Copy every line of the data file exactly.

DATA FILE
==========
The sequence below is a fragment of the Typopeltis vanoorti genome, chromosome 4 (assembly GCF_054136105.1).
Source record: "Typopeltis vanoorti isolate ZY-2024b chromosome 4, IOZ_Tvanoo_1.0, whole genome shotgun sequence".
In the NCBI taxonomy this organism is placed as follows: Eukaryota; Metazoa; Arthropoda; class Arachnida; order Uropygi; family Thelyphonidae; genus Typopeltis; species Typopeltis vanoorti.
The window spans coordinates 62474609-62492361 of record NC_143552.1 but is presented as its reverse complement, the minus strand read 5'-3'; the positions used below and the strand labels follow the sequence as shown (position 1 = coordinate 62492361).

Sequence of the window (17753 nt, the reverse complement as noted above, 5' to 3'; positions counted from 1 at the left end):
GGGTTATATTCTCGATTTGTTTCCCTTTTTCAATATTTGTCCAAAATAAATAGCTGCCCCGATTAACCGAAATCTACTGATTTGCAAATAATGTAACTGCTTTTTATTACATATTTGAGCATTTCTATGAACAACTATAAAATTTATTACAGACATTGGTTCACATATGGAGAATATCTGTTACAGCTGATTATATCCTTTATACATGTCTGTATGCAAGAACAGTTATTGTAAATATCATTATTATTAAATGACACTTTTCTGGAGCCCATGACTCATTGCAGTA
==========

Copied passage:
The sequence below is a fragment of the Typopeltis vanoorti genome, chromosome 4 (assembly GCF_054136105.1).
Source record: "Typopeltis vanoorti isolate ZY-2024b chromosome 4, IOZ_Tvanoo_1.0, whole genome shotgun sequence".
In the NCBI taxonomy this organism is placed as follows: Eukaryota; Metazoa; Arthropoda; class Arachnida; order Uropygi; family Thelyphonidae; genus Typopeltis; species Typopeltis vanoorti.
The window spans coordinates 62474609-62492361 of record NC_143552.1 but is presented as its reverse complement, the minus strand read 5'-3'; the positions used below and the strand labels follow the sequence as shown (position 1 = coordinate 62492361).

Sequence of the window (17753 nt, the reverse complement as noted above, 5' to 3'; positions counted from 1 at the left end):
GGGTTATATTCTCGATTTGTTTCCCTTTTTCAATATTTGTCCAAAATAAATAGCTGCCCCGATTAACCGAAATCTACTGATTTGCAAATAATGTAACTGCTTTTTATTACATATTTGAGCATTTCTATGAACAACTATAAAATTTATTACAGACATTGGTTCACATATGGAGAATATCTGTTACAGCTGATTATATCCTTTATACATGTCTGTATGCAAGAACAGTTATTGTAAATATCATTATTATTAAATGACACTTTTCTGGAGCCCATGACTCATTGCAGTA